One out of three Americans does not regularly use a car, either by choice, out of financial necessity or as a result of a disability.
That poses a question for a municipality like Chattanooga, which spends millions of dollars every year maintaining and building transportation infrastructure such as roads, bridges and sidewalks: How do you build a city where everyone feels like they can get where they need to go?
“Transportation connects neighborhoods to other neighborhoods. It connects businesses to markets. And it connects people to opportunity,” Mayor Andy Berke said. “For us to live up to our promise as a city, we want to make sure that we can accommodate as many people as possible in transportation.”
Berke announced that Chattanooga will be one of 200 cities accepting a challenge from the U.S. Department of Transportation to make streets more accessible and safer for pedestrians, cyclists and motorists.
The federal initiative urges municipalities to adopt complete streets policies for transportation projects, monitor multimodal data, and strengthen safety laws and regulations for walkers and cyclists.
Chattanooga has already taken steps toward the initiative’s key goals. In a news release, the Berke administration said it will form a group to “assess and develop a work plan to address gaps, barriers or challenges related to additional progress in these goal areas.”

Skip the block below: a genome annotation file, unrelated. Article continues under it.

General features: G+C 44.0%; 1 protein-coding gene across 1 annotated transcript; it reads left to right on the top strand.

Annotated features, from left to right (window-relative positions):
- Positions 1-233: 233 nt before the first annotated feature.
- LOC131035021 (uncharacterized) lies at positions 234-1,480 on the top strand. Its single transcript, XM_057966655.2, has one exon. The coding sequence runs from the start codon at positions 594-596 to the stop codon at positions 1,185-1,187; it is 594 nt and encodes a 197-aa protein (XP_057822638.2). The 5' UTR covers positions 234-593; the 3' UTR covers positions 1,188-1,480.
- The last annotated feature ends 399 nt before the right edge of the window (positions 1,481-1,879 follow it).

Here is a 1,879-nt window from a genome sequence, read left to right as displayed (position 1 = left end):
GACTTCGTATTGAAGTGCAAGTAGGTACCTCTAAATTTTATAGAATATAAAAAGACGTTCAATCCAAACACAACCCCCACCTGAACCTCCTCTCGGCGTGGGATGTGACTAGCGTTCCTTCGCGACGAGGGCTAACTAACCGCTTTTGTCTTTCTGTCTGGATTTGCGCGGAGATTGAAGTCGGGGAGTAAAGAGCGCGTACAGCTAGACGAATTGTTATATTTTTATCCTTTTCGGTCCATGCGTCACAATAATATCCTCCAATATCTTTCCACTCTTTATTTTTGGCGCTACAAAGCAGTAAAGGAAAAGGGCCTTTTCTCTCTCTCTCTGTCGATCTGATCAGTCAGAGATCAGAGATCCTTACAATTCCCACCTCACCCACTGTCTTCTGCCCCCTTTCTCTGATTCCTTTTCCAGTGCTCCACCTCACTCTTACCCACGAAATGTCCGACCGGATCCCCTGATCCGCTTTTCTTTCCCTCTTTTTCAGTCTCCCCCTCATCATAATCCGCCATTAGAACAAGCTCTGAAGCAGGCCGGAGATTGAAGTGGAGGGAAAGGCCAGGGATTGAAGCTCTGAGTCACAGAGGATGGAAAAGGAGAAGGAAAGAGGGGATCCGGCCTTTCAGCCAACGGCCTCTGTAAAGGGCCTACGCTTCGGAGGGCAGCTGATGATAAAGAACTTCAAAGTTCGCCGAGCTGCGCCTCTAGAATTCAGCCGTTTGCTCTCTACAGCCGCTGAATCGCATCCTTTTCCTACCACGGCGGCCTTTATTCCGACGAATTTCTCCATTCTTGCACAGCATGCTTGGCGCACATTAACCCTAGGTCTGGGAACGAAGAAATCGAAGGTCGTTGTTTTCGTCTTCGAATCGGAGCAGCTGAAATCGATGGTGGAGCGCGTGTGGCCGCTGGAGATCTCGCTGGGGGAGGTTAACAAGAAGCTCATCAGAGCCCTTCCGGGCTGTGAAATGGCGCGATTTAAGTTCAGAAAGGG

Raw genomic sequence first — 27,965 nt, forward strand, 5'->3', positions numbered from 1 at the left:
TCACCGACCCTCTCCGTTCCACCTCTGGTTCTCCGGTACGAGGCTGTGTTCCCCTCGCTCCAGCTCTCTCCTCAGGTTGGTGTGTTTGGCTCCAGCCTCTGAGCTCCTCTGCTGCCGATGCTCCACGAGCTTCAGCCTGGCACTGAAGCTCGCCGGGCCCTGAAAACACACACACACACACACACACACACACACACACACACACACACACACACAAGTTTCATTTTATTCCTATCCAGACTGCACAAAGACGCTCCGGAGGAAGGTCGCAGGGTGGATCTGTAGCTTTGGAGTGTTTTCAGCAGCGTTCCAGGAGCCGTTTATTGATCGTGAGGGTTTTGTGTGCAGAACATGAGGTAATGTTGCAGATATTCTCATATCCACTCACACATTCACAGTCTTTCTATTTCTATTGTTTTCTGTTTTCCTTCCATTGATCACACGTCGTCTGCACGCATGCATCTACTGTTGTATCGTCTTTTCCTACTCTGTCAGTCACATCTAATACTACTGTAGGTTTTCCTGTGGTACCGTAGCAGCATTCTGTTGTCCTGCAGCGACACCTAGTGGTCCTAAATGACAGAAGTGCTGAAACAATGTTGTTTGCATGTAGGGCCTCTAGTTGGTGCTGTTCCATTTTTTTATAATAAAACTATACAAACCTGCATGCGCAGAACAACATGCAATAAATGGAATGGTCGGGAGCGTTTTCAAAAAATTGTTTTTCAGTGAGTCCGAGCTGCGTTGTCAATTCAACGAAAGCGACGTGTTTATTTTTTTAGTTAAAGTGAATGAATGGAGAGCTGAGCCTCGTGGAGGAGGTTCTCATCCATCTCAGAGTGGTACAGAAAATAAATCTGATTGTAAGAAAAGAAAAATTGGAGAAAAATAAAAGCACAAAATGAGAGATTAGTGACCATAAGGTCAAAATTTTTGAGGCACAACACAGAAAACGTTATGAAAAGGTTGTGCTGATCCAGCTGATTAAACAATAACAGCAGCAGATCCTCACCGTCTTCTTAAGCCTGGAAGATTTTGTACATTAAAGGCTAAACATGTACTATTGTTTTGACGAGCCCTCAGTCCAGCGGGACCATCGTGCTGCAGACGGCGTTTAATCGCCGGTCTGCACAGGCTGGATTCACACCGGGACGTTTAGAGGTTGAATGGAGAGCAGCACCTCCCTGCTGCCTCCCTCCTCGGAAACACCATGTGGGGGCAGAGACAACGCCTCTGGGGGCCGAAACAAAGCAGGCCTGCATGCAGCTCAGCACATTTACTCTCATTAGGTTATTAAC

The Monday morning announcement at Outdoor Chattanooga comes as the city’s Transportation Department is finalizing its own complete streets policy and looking for ways to transform existing roads and sidewalks for more uses.
“A street that’s safe for pedestrians, a street that’s safe for cyclists, a street that’s safe for people in wheelchairs is also a street that’s safe for drivers,” Transportation Administrator Blythe Bailey said. “A safe street is a safe street for everyone.”
An “us versus them” mentality between cyclists and drivers does not necessarily apply in Chattanooga, where many residents have cars and rely on them to get to work, go shopping and make trips, according to Bailey.
The Chattanooga Police Department is working on a program to improve relations between cyclists and motorists.
A 55-year-old woman died after a collision late Friday when her wheelchair was struck by a car on Gunbarrel Road. The incident underscores the need to ensure that city roads are safe for all citizens.
Police Chief Fred Fletcher said the department has a commitment “to protect the most vulnerable among us” on Chattanooga streets, whether they are cyclists, pedestrians or road workers.